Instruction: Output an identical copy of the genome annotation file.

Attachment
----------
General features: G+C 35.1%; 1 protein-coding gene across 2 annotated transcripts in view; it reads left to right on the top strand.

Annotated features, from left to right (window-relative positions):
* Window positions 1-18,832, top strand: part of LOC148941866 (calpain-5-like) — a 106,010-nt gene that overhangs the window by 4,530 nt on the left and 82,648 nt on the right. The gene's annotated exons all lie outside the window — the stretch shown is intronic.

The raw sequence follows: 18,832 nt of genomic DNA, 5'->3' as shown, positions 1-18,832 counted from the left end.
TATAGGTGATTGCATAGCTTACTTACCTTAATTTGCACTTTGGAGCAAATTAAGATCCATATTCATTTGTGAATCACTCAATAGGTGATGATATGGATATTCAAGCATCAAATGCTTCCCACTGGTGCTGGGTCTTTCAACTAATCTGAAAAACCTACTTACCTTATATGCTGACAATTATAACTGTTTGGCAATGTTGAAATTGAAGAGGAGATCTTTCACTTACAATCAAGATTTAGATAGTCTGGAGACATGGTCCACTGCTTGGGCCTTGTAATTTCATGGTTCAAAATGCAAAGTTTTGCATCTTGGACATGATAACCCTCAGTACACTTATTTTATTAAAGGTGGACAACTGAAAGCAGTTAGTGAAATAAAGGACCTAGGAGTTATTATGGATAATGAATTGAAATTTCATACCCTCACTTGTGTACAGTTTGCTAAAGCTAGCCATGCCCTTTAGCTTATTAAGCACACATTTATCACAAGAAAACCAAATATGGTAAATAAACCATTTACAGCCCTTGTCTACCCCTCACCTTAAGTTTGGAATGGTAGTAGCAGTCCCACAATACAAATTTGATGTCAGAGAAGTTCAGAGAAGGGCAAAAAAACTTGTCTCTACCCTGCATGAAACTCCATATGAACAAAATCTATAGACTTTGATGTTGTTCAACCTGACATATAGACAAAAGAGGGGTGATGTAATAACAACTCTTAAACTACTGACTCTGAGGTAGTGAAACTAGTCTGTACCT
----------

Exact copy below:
General features: G+C 35.1%; 1 protein-coding gene across 2 annotated transcripts in view; it reads left to right on the top strand.

Annotated features, from left to right (window-relative positions):
* Window positions 1-18,832, top strand: part of LOC148941866 (calpain-5-like) — a 106,010-nt gene that overhangs the window by 4,530 nt on the left and 82,648 nt on the right. The gene's annotated exons all lie outside the window — the stretch shown is intronic.

The raw sequence follows: 18,832 nt of genomic DNA, 5'->3' as shown, positions 1-18,832 counted from the left end.
TATAGGTGATTGCATAGCTTACTTACCTTAATTTGCACTTTGGAGCAAATTAAGATCCATATTCATTTGTGAATCACTCAATAGGTGATGATATGGATATTCAAGCATCAAATGCTTCCCACTGGTGCTGGGTCTTTCAACTAATCTGAAAAACCTACTTACCTTATATGCTGACAATTATAACTGTTTGGCAATGTTGAAATTGAAGAGGAGATCTTTCACTTACAATCAAGATTTAGATAGTCTGGAGACATGGTCCACTGCTTGGGCCTTGTAATTTCATGGTTCAAAATGCAAAGTTTTGCATCTTGGACATGATAACCCTCAGTACACTTATTTTATTAAAGGTGGACAACTGAAAGCAGTTAGTGAAATAAAGGACCTAGGAGTTATTATGGATAATGAATTGAAATTTCATACCCTCACTTGTGTACAGTTTGCTAAAGCTAGCCATGCCCTTTAGCTTATTAAGCACACATTTATCACAAGAAAACCAAATATGGTAAATAAACCATTTACAGCCCTTGTCTACCCCTCACCTTAAGTTTGGAATGGTAGTAGCAGTCCCACAATACAAATTTGATGTCAGAGAAGTTCAGAGAAGGGCAAAAAAACTTGTCTCTACCCTGCATGAAACTCCATATGAACAAAATCTATAGACTTTGATGTTGTTCAACCTGACATATAGACAAAAGAGGGGTGATGTAATAACAACTCTTAAACTACTGACTCTGAGGTAGTGAAACTAGTCTGTACCT